Caribbean ready for ACP talks


Added 13 December 2012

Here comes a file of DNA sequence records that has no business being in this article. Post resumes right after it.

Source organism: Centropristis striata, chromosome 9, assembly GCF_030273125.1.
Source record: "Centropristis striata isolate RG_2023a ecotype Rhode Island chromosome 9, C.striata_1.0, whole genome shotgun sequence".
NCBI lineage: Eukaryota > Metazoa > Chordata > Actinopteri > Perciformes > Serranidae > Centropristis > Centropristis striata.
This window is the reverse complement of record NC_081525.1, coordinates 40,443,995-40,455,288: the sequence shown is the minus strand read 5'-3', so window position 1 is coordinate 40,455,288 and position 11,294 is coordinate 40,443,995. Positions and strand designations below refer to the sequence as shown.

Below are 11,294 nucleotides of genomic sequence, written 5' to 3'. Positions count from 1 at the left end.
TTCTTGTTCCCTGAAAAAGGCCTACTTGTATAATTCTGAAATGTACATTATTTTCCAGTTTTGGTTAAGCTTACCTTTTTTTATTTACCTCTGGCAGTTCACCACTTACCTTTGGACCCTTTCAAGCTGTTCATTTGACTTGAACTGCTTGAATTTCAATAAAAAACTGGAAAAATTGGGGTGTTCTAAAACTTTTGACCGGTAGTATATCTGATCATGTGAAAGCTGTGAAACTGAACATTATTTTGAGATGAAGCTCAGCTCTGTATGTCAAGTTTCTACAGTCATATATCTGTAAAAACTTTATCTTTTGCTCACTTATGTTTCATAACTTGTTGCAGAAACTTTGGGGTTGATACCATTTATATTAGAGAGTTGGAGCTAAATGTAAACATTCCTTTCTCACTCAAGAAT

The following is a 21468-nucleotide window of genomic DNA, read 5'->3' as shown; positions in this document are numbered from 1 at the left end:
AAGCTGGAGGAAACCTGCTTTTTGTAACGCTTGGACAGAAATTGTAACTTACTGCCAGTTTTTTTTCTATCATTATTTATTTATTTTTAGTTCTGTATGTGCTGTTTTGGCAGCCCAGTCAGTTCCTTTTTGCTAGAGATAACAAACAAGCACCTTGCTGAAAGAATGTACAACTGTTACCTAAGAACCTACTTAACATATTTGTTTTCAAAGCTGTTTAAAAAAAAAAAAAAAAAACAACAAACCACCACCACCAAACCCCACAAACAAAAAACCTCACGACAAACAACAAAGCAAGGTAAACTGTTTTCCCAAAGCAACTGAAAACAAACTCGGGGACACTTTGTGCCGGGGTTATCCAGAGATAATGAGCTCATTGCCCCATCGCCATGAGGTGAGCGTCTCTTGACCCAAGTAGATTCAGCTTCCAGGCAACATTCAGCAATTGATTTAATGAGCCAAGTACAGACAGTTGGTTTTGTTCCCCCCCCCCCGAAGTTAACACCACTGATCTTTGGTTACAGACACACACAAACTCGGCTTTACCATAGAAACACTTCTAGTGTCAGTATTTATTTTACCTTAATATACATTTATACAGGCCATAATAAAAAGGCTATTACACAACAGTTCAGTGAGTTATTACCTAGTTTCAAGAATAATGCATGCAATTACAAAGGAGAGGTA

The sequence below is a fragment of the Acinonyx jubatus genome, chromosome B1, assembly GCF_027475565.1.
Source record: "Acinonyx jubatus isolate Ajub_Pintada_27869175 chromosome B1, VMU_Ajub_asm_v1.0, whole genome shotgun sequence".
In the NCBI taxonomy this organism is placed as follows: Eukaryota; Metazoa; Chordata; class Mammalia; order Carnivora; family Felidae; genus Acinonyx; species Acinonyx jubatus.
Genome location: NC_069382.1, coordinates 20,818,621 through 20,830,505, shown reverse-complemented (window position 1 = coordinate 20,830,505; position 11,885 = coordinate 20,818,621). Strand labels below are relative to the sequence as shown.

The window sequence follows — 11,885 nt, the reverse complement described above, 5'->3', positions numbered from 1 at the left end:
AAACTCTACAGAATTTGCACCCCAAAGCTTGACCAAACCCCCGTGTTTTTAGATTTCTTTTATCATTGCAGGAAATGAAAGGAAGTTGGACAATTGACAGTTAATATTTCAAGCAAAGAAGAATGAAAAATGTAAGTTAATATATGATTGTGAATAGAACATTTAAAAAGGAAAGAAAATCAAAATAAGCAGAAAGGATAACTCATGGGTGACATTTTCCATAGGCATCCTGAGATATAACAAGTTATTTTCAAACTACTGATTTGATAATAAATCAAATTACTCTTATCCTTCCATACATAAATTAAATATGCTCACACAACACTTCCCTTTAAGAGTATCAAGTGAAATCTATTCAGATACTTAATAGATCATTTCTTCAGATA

MALABO, Equatorial Guinea, December 13, CMC--- Barbados’ Foreign Minister Maxine McClean says that the changing economic circumstances of some ACP member states has brought with it new challenges for which responses must be sought in the quest for an amicable ACP-EU relationship. Senator McClean told CMC at the end of Wednesday’s joint meeting of ACP Council of Ministers and ACP Ministers of Foreign Affairs that ACP states continue to be challenged by the global environment and the impact this has had on the European Union. “Four years ago we faced with a different global situation, and if you are looking for a sustainable ACP-EU relationship, we have to recognize that conditions and circumstances of member states of the EU have become very different. “For example commitments that have made are now being re-examined, so in a sense we are challenged by the very nature of the global environment and the impact that this has had on the European Union,” Mc Clean noted. “At the same time while we are focusing on similar issues we also recognize that we have a number of African States in particular who are finding themselves in a somewhat favourable position because of commodity prices,” she added.  Leaders from the Africa, Caribbean and the Pacific (ACP) region meet here Thursday for their seventh summit to discuss the role of the grouping in a changing global environment. The December 13-14 summit is being preceded by ministerial meetings that began on Monday and ended on Wednesday. The summit will be held under the theme “The Future of the ACP Group in a Changing World: Challenges and Opportunities”, and the organisers said it will be a milestone for the 79-member bloc, which includes 40 Least Developed Countries (LDCs) and 36 Small Island Developing States (SIDS). The Minister who also has responsibility for Foreign Trade cited the Equatorial Guinea as an example of one such state that encountered a significant difference to its economy following the discovery of Oil.  “As we examine issues of development assistance, governance and so on those must be continuing issues: where we are with them and where we go with them will depend on how we see ourselves relating to one another as developing countries and how we relate to members of the European Union,” she said. The Minister said there was great recognition that because of the challenges that Europe faces that the ACP has to make something of previous discussion on south south-co-operation, noting that there is potential for that as well. She said that is the type of discussion that she expects to emerge in talks among the leaders about the future of the ACP. “Clearly we operate in a very volatile global circumstance and with that global situation we have to examine how we continue to flesh out the existing arrangement that we have put in place,” McClean said. “How we could modify those taking into account the circumstances of the EU and also the changing circumstances of the ACP countries,” she added. While the Minister refrained from commenting on the progress she anticipates the Heads would achieve at Thursday’s summit, she said that she expected that the very issues she identified are among those that would pre-occupy the attention of the leaders. She said she was convinced of commitment to work together and expected the heads to focus on the issue of greater collaboration in very critical areas, the recognition of the importance of developing alternative sources of energy, utilizing the benefits of increased commodity prices of those who produce to further develop their individual economies and collaborate on some of these issues.  The summit will also be attended by observers from key international bodies such as the European Commission, the African Union, various United Nations agencies, as well as partner governments.  Discussions on the future of the ACP group will focus on trade issues, including the Economic Partnership Agreements (EPAs) with the European Union, as well as the nature of ACP-EU relations in general.  An ACP  Secretariat statement said the summit will also “cover peace, security, and good governance in ACP states and regions; the future of development finance, including the European Development Fund; improved intra-ACP cooperation; and diversified partnerships such bodies such as the BRICS (Brazil, Russia, India and China) countries. ”Climate change and food security, along with a high level dialogue on energy and sustainable development are also on the agenda.  The ACP Group was founded as an intergovernmental organisation in 1975. All members, except Cuba, share a privileged relationship with the European Union under the Cotonou Accord. South Sudan will become the Group’s 80th member following its accession to the Cotonou Agreement.  

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